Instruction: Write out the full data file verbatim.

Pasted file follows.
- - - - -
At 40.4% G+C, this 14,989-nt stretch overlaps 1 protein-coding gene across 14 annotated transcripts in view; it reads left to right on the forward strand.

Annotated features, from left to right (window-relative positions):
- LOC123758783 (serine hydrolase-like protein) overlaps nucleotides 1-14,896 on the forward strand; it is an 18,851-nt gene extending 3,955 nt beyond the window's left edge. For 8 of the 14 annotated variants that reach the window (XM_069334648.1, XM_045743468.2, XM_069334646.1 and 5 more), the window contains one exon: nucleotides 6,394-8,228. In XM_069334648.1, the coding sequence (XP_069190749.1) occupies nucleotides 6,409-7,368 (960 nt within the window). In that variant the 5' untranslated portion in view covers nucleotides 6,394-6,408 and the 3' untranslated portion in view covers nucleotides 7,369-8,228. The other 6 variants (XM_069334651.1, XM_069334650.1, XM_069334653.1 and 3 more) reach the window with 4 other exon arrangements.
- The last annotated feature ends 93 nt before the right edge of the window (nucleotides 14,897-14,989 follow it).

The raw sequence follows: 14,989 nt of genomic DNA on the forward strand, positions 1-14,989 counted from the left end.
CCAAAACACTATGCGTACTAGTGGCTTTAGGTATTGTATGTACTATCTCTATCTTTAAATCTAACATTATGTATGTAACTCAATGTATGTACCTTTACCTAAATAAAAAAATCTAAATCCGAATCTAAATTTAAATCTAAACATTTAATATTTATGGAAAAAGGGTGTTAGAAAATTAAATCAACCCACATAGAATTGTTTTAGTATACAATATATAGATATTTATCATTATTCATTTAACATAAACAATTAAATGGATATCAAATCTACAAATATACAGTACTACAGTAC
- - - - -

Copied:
At 40.4% G+C, this 14,989-nt stretch overlaps 1 protein-coding gene across 14 annotated transcripts in view; it reads left to right on the forward strand.

Annotated features, from left to right (window-relative positions):
- LOC123758783 (serine hydrolase-like protein) overlaps nucleotides 1-14,896 on the forward strand; it is an 18,851-nt gene extending 3,955 nt beyond the window's left edge. For 8 of the 14 annotated variants that reach the window (XM_069334648.1, XM_045743468.2, XM_069334646.1 and 5 more), the window contains one exon: nucleotides 6,394-8,228. In XM_069334648.1, the coding sequence (XP_069190749.1) occupies nucleotides 6,409-7,368 (960 nt within the window). In that variant the 5' untranslated portion in view covers nucleotides 6,394-6,408 and the 3' untranslated portion in view covers nucleotides 7,369-8,228. The other 6 variants (XM_069334651.1, XM_069334650.1, XM_069334653.1 and 3 more) reach the window with 4 other exon arrangements.
- The last annotated feature ends 93 nt before the right edge of the window (nucleotides 14,897-14,989 follow it).

The raw sequence follows: 14,989 nt of genomic DNA on the forward strand, positions 1-14,989 counted from the left end.
CCAAAACACTATGCGTACTAGTGGCTTTAGGTATTGTATGTACTATCTCTATCTTTAAATCTAACATTATGTATGTAACTCAATGTATGTACCTTTACCTAAATAAAAAAATCTAAATCCGAATCTAAATTTAAATCTAAACATTTAATATTTATGGAAAAAGGGTGTTAGAAAATTAAATCAACCCACATAGAATTGTTTTAGTATACAATATATAGATATTTATCATTATTCATTTAACATAAACAATTAAATGGATATCAAATCTACAAATATACAGTACTACAGTAC